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When Samsung launched its Galaxy S10-lineup last year, the Galaxy S10e immediately positioned itself as the budget alternative to the expensive vanilla S10 and S10+. But it also filled an overlooked niche - compact flagships. Now with the release of the Galaxy S10 Lite, things start to get a bit confusing. Because we all thought the S10e was the light model. And if you look at the S10 Lite's specs sheet closely, you'd notice that there's nothing Lite about that phone.the
In fact, we expect the S10 Lite to perform better than its full-fledged S10 siblings in some scenarios. Battery life and charging are two of them as the S10 Lite comes with a generous 4,500 mAh unit and supports up to 45W fast charging over the USB Power Delivery standard. Those are some features that are missing from the Galaxy S10-lineup's specs sheet.
The S10 Lite also comes with a 6.7-inch screen which makes it the largest S10 devices in the roster (the S10+ is 'only' 6.4 inches).
And we've all heard and seen the stories about the Snapdragon 855's ISP being better than Samsung's one on the Exynos so it's going to be interesting to see how it performs against the S10, for example. Also, the S10 Lite adopts the popular 48MP sensor with pixel-binning that everyone uses and this is the first time we see this sensor coupled with a high-end hardware.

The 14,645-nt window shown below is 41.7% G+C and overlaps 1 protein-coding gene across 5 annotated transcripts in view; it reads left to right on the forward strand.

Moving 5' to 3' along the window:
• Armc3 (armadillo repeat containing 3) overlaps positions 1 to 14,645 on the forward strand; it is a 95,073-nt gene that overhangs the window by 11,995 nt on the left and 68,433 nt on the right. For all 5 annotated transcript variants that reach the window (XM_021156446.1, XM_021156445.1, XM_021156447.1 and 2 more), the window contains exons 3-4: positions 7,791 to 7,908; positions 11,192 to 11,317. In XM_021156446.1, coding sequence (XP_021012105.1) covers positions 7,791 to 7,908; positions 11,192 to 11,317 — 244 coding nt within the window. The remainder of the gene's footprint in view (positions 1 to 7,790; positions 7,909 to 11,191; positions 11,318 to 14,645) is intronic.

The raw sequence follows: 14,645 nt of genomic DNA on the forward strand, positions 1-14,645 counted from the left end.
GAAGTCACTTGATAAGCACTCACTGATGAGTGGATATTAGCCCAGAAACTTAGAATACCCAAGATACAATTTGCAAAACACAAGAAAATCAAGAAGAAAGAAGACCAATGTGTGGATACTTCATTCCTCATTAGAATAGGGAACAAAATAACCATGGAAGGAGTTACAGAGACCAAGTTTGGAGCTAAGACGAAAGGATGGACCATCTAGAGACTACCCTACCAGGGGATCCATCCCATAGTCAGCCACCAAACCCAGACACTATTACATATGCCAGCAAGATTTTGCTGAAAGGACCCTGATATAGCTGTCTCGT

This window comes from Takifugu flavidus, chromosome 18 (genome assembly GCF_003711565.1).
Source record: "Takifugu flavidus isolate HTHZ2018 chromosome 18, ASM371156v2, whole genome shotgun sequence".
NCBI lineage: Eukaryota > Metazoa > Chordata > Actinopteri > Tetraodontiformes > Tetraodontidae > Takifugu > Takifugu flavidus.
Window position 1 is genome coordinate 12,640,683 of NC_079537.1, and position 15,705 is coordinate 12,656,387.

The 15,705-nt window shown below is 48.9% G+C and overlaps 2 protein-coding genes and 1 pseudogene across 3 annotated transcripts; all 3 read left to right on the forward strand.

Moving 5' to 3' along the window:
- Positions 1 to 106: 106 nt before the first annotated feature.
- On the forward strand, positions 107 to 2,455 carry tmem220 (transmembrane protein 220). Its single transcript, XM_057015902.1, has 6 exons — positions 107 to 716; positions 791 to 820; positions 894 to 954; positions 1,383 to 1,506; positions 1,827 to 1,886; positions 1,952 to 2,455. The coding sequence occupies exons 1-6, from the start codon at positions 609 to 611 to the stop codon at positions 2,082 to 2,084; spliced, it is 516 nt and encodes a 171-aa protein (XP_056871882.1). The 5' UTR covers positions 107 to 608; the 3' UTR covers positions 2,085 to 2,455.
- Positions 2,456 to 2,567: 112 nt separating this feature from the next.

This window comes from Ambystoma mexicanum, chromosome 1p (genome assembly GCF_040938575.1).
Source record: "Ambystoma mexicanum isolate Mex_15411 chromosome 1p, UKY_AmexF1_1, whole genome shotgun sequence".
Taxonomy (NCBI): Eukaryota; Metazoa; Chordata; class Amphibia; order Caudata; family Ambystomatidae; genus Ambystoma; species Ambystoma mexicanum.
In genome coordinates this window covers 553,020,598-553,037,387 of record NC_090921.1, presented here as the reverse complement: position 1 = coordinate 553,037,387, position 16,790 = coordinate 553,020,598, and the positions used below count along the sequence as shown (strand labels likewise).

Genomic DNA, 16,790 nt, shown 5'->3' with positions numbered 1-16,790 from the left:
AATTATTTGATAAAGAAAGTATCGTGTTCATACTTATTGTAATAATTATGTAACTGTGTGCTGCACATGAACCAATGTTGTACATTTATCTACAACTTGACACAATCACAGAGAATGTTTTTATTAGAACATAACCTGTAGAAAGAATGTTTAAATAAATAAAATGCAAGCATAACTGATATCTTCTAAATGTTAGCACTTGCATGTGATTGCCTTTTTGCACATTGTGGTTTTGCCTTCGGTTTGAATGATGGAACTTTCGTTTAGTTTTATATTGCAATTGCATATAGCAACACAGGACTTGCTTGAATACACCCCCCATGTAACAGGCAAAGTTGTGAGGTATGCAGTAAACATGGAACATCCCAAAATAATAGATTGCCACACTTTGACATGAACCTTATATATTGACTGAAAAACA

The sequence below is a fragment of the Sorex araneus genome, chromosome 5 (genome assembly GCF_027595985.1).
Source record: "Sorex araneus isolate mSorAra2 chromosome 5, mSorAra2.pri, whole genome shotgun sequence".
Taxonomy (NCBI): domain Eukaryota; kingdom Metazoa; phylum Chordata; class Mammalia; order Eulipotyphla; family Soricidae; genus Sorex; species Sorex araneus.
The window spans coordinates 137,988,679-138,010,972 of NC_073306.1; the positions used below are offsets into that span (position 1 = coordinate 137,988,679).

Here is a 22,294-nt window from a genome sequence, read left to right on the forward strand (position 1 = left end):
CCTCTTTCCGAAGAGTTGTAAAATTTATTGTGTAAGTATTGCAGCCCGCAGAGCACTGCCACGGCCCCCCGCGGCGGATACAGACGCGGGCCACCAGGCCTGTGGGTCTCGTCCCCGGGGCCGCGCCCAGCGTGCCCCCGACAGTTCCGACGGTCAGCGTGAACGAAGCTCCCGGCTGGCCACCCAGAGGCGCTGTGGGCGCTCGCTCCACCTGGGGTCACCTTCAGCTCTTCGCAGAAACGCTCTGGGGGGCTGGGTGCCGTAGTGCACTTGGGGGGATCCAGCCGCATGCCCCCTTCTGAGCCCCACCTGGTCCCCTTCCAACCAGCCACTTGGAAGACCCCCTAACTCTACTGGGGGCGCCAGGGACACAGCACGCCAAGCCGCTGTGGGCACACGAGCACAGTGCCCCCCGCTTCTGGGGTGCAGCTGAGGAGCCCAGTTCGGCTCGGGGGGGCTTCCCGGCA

Despite its differences, we can see how the S10 Lite fits in the family by providing a bigger screen than the S10+ while offering most of the features the other S10s have. And we don't think the S10 Lite will cannibalize the sales of the rest of its family. Currently, the phone sells for around €650 - just as much you'd pay for the S10+ - while offering features that are more in line with 2020. Of course, there are some trade-offs that need to be considered.
There's one moderately big setback with the current camera setup, though - there's no telephoto. We have a capable ultra-wide snapper and a promising 5MP dedicated macro camera in addition to the main 48MP and that's a pretty big oversight in our books. One would argue that a proper 2x telephoto camera would be more beneficial than the macro. After all, we've seen pretty decent telephoto units on much cheaper devices so we can't think of a reason why would the S10 Lite settle for less.
Now let's get familiar with Samsung's newest mainstream flagship phone.
The handset comes with the usual user manuals and a USB-C to USB-C cable for charging and data transfer. That's because it has to support the USB Power Delivery 3.0 charging standard with the included 25W brick in the box. Keep in mind, though, that if you don't have a PC with USB-C connector or a USB-C to USB-A cable, you can't connect the phone to your computer unless you get an extra cable.
Aside from that, you also get a pair of AKG-tuned wired USB-C earphones included in the retail box.